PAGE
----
MGP Calls For Marijuana Legalization - HB 1236 / SB 891

The Maryland Green Party endorses HB 1236 and SB 891 calling for a constitutional amendment providing Marylanders over the age of 21 a right to use, possess, and cultivate Cannabis. If this bill passes both chambers of the General Assembly by a ⅗ majority, the question would go to voters during the 2018 general election. In the case that the constitutional amendment passes, residents of Maryland would be able to possess up to two ounces of marijuana and cultivate up to six plants. The purchase and sale would be regulated by the state of Maryland.

The Green Party of the United States Platform calls for the legalization of the use, cultivation and sale of marijuana and has called for an end to the drug war for at least 20 years.

Current public policy towards marijuana is driven less by fact-based research on the merits of the drug, and driven more by the political power of organizations whose revenues would directly suffer as a result of legalization. A public policy focused on the public good might ask what benefits legalization could bring to society, specifically on how changing priorities for law enforcement would impact our society for the better.

People are realizing the benefits of legalizing marijuana. Public opinion is shifting in favor of legalization throughout the country and states like Colorado and Washington that have already legalized are reaping tremendous benefits. The question for Maryland is not if marijuana will be legal , the question is WHEN and HOW.

The Maryland Green Party Support HB 1236 and SB 891 for four reasons:


The Drug War is Racist, Violent  and Costly

The Drug War needs to end. Prohibition has destroyed lives and communities and has created a cycle of violence in Maryland and beyond. Even with the recent decriminalization of marijuana in Maryland, prohibition continues to have a racially disparate effect. Arrests, civil fines, probation and parole, criminal records and time served all target black and brown people at a disproportionate rate. Legalizing Marijuana is a first step in ameliorating these impacts and creating a movement which can end the drug war. This is a first step we can take to begin to repair the lives and communities that have been destroyed.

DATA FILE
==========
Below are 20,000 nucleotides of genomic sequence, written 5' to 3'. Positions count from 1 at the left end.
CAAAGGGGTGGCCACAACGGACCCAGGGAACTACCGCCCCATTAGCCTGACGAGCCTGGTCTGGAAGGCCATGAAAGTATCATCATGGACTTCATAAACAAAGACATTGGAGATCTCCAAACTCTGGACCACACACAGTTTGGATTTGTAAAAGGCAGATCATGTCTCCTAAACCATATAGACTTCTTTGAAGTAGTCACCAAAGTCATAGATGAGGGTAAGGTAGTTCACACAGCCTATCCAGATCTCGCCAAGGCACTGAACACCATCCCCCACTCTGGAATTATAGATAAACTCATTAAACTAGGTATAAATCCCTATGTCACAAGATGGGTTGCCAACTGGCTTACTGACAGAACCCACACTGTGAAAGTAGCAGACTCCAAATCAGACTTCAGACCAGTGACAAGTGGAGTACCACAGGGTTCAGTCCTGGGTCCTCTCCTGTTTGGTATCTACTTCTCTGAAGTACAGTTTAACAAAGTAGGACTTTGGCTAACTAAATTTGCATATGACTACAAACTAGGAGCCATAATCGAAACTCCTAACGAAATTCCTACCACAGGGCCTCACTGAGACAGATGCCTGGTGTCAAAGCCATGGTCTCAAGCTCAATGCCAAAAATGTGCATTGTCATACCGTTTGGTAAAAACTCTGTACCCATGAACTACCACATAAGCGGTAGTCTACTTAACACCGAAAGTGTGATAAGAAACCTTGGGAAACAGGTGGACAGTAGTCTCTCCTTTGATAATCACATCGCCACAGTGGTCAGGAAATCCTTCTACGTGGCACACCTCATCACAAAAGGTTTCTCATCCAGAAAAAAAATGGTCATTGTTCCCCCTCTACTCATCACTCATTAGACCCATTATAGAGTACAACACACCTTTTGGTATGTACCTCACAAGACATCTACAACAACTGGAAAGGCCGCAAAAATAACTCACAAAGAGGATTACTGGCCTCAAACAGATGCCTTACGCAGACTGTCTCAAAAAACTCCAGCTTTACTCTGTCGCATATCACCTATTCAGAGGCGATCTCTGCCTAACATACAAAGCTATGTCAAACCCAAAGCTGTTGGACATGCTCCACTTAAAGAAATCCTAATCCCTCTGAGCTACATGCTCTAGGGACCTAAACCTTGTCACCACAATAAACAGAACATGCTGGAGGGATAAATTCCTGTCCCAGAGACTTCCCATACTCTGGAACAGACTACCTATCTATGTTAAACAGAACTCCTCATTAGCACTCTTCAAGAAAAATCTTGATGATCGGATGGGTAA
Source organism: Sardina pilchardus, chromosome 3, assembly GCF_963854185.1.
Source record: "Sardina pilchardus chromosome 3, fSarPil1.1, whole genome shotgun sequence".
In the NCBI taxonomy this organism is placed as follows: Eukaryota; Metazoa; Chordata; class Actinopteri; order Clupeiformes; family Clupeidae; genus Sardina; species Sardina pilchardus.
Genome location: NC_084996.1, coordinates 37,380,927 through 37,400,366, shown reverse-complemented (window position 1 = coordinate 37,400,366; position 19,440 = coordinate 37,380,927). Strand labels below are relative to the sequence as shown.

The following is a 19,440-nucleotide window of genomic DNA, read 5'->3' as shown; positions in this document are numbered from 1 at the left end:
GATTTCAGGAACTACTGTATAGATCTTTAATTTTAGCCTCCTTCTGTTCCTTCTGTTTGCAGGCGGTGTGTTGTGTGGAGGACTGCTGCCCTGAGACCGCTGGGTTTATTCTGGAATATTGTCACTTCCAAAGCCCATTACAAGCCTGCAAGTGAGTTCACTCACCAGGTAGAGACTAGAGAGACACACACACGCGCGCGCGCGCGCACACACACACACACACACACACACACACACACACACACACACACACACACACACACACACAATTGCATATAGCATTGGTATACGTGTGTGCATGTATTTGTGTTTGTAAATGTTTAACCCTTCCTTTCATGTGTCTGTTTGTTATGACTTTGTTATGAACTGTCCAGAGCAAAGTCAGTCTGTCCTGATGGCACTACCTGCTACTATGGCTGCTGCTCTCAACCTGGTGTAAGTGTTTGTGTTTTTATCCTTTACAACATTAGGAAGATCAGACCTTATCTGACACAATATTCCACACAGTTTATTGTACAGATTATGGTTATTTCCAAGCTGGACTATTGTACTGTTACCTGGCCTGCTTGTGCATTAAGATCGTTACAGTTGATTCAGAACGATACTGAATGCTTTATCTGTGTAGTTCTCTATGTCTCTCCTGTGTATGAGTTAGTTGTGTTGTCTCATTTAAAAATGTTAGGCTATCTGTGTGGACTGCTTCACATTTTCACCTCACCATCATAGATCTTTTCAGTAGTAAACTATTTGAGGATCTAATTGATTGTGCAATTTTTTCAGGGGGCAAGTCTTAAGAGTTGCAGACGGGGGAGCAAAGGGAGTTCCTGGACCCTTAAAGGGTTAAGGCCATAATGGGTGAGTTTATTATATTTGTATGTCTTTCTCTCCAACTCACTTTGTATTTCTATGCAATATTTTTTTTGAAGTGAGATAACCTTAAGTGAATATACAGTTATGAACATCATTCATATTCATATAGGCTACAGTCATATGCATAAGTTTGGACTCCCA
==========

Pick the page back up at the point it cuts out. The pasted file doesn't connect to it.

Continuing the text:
The Right to Cultivate

One of the key provisions of this proposed bill and amendment is the right for Marylanders to cultivate up to 6 plants. The right to cultivate allows individuals to possess and consume marijuana outside of participating in the market. Home cultivation drives down the demand for an illegal market, keeps prices low and increases the quality in the retail market, and ensures access for residents that may live in counties or municipalities that prohibit retail sale.


Grassroots Democracy

A Goucher poll was just released February 27th showing 56% of Marylanders were in favor of legalization, an increase over the previous year.  They know how important this issue is in their communities and how much of an impact this would make in their lives.  This bill brings this vital question to the voters in the 2018 election.  Grassroots democracy is a key Green Party value, and the people of Maryland deserve to have a say on this pivotal issue.


International Implications

Legalization is needed to reduce the devastation inflicted on many on our southern border.  Legalization efforts in many US states and regulation by governments has allowed US marijuana production to expand, reducing the demand of illicit markets and the need for trafficking across the Mexican border.  It also reduces profits for cartels, as it has been estimated marijuana sales make up half to two-thirds of their income.  This prevents cartels from bribing, buying weapons, and maintaining power through violence and fear.  Legalization in Maryland would add another state for the legal and regulated marketplace, decrease income from marijuana sales, and contribute to the elimination of violence on our southern border.


We urge you to contact your representatives and ask them to support HB 1236 and SB 891.